Although most people think grilling and barbecuing are interchangeable cooking methods, there are actually quite marked differences between the two.
To get the most nutritious and tasty food, you need to know the main points of difference between the methods, what foods to use with each style, and some key tips.
Look no further, we’ve got all your bases covered in our guide to barbecuing and grilling.
What Is The Difference Between BBQing And Grilling?
People often refer to any and all outdoor cooking as barbecuing, but technically, the two methods are very different and produce contrasting styles of food. There are two important factors that separate the two – heat and time.
- Grilling uses higher temperatures and cooks your food quickly, directly over the heat source.
- Barbecuing involves much lower heat and longer cooking times – the heat source isn’t directly underneath your food – instead, your items are heated by the ambient temperature.
Barbecuing is done with a closed lid, so your cooking is surrounded with hot air, whereas when you grill, the lid is up, and the heat is only coming from below.
Although some devices can double as a grill and a barbecue, if the device only has one burner, it’s technically a grill.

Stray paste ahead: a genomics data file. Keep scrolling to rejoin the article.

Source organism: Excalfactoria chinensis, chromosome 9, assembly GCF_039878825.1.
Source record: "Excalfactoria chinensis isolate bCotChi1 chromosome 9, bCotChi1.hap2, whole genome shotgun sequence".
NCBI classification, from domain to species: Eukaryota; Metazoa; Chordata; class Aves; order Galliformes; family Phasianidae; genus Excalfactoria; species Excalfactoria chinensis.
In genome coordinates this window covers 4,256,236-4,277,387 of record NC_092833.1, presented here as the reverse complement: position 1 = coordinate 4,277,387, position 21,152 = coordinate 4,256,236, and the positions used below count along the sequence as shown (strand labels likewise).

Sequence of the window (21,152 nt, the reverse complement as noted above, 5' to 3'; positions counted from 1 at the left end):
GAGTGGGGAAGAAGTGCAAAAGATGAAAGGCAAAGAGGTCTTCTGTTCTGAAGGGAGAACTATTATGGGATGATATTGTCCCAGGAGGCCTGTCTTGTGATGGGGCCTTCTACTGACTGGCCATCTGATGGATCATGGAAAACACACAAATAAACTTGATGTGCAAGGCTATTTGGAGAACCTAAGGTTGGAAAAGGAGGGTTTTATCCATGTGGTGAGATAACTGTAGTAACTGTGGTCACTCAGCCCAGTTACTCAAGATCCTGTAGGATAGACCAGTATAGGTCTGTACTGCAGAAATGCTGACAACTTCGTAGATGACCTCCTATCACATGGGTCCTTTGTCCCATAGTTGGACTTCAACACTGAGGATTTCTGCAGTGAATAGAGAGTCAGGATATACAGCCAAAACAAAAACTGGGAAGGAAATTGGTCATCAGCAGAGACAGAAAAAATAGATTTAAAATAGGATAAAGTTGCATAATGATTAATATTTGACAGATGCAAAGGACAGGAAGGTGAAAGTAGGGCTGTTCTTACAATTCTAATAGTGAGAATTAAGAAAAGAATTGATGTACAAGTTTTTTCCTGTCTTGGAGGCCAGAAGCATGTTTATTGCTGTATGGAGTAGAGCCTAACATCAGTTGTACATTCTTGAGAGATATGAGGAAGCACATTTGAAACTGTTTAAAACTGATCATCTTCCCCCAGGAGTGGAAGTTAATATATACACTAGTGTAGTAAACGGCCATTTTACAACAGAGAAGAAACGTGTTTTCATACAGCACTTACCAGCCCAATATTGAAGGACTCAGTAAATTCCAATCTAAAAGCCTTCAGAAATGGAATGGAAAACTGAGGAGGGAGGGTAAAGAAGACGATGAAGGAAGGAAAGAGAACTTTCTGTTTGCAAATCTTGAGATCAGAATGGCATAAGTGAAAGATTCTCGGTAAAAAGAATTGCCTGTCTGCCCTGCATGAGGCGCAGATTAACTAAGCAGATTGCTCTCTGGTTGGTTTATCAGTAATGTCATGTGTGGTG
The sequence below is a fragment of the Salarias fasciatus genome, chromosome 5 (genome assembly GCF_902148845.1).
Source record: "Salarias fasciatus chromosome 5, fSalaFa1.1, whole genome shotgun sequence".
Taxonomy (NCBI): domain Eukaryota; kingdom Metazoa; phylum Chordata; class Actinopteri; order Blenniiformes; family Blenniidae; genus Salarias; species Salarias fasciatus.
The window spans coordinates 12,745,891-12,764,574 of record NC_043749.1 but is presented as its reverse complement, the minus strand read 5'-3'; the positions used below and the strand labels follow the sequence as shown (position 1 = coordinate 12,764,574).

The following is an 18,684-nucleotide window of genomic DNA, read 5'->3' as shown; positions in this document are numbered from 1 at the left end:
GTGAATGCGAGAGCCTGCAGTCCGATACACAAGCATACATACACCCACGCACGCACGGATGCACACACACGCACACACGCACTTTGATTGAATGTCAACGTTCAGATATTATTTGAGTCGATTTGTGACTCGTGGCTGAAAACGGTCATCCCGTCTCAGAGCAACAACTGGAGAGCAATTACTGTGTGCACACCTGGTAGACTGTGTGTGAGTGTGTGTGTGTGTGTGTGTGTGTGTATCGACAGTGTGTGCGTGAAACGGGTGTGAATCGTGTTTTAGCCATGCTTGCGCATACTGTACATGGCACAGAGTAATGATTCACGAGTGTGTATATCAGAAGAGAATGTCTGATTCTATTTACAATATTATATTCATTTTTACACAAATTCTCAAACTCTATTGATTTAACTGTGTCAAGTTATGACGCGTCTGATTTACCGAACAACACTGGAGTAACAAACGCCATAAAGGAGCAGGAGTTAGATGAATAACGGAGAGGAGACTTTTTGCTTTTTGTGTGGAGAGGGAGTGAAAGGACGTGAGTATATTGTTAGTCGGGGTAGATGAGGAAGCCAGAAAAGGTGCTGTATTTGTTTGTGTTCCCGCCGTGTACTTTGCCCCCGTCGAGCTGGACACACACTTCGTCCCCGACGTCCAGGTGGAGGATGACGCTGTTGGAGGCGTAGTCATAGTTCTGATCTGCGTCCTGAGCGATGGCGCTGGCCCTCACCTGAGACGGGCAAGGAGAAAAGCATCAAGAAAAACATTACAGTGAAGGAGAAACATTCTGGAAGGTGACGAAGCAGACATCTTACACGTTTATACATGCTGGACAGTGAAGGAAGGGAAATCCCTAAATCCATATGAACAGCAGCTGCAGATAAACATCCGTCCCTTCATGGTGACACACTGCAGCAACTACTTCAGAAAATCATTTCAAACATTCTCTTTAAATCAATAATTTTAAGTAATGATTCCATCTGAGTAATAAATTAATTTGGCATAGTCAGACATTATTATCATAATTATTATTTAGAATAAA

When it comes to BBQ vs grill, it’s all a matter of how much time and effort you are prepared to put into your meals.
What Is Barbecue?
If you’re after a simple barbecue definition, it can be summed up in three words: low and slow.
Barbecuing is a much-loved art form, more for the cook who likes to take their time perfecting their craft, and not so well-suited for a lunch time get-together with friends – it’s all about the long-game.
When you barbecue, you are cooking your food on a lower heat – around 200-300 degrees F – for a long time. You cook with the lid down, allowing heat to circulate, similar to cooking in an oven. The coals or flame in a barbecue will either be far below your food, or off to the side.
This method is ideal for tougher meats and larger cuts that need a slower, lower process to break down tough components and retain their moisture.
True BBQ connoisseurs cook their meat for countless hours to get a flavorful and juicy result. Cooking times can vary widely, between 2 and 18 hours, depending on how big and/or tough your chunk of meat is.
Best Foods To BBQ
Let’s face it, when people imagine a BBQ, they think about barbecuing meat. Tougher and larger cuts of meat are well-suited to this low and slow cooking method, such as:
- Pork shoulder
- Beef brisket
- Whole chickens or turkeys
What Is Grilling?
The three words that summarize up the grill definition are: hot and fast.
Grilling uses intense heat – between 500 and 700 degrees F – which results in faster cooking times of around 5-20 minutes.
When grilling, the lid is kept open and your food is cooked directly above the single heat source – you’ll need to flip your items over to ensure they cook evenly.
That mouth-watering, distinctive grilled flavor comes from fat dripping down into the heat source, producing smoke that will slightly imbue your food with subtle flavors. Grilling quickly creates a crust around your food, sealing in the moisture.